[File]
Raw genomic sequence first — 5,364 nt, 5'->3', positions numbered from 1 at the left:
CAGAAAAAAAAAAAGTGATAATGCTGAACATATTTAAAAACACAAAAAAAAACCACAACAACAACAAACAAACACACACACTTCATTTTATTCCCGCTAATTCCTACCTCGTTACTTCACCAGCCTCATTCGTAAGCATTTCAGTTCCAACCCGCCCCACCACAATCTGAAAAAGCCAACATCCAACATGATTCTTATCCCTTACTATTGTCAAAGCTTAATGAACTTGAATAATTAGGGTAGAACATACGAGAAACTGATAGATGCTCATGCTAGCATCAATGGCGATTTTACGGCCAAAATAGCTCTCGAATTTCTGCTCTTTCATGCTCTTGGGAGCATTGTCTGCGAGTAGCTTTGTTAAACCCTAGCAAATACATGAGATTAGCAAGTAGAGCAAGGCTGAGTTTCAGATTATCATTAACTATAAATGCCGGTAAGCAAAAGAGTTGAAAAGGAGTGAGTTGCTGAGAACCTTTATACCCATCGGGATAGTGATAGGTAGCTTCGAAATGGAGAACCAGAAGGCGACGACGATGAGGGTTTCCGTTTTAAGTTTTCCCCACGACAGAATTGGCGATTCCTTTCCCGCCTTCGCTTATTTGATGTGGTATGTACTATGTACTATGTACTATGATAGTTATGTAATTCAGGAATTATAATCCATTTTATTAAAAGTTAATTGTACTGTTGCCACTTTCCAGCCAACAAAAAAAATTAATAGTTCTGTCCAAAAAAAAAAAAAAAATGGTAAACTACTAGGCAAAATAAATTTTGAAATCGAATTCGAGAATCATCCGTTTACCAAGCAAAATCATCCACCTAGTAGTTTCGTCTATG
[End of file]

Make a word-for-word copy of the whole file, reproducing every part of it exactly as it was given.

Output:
Raw genomic sequence first — 5,364 nt, 5'->3', positions numbered from 1 at the left:
CAGAAAAAAAAAAAGTGATAATGCTGAACATATTTAAAAACACAAAAAAAAACCACAACAACAACAAACAAACACACACACTTCATTTTATTCCCGCTAATTCCTACCTCGTTACTTCACCAGCCTCATTCGTAAGCATTTCAGTTCCAACCCGCCCCACCACAATCTGAAAAAGCCAACATCCAACATGATTCTTATCCCTTACTATTGTCAAAGCTTAATGAACTTGAATAATTAGGGTAGAACATACGAGAAACTGATAGATGCTCATGCTAGCATCAATGGCGATTTTACGGCCAAAATAGCTCTCGAATTTCTGCTCTTTCATGCTCTTGGGAGCATTGTCTGCGAGTAGCTTTGTTAAACCCTAGCAAATACATGAGATTAGCAAGTAGAGCAAGGCTGAGTTTCAGATTATCATTAACTATAAATGCCGGTAAGCAAAAGAGTTGAAAAGGAGTGAGTTGCTGAGAACCTTTATACCCATCGGGATAGTGATAGGTAGCTTCGAAATGGAGAACCAGAAGGCGACGACGATGAGGGTTTCCGTTTTAAGTTTTCCCCACGACAGAATTGGCGATTCCTTTCCCGCCTTCGCTTATTTGATGTGGTATGTACTATGTACTATGTACTATGATAGTTATGTAATTCAGGAATTATAATCCATTTTATTAAAAGTTAATTGTACTGTTGCCACTTTCCAGCCAACAAAAAAAATTAATAGTTCTGTCCAAAAAAAAAAAAAAAATGGTAAACTACTAGGCAAAATAAATTTTGAAATCGAATTCGAGAATCATCCGTTTACCAAGCAAAATCATCCACCTAGTAGTTTCGTCTATG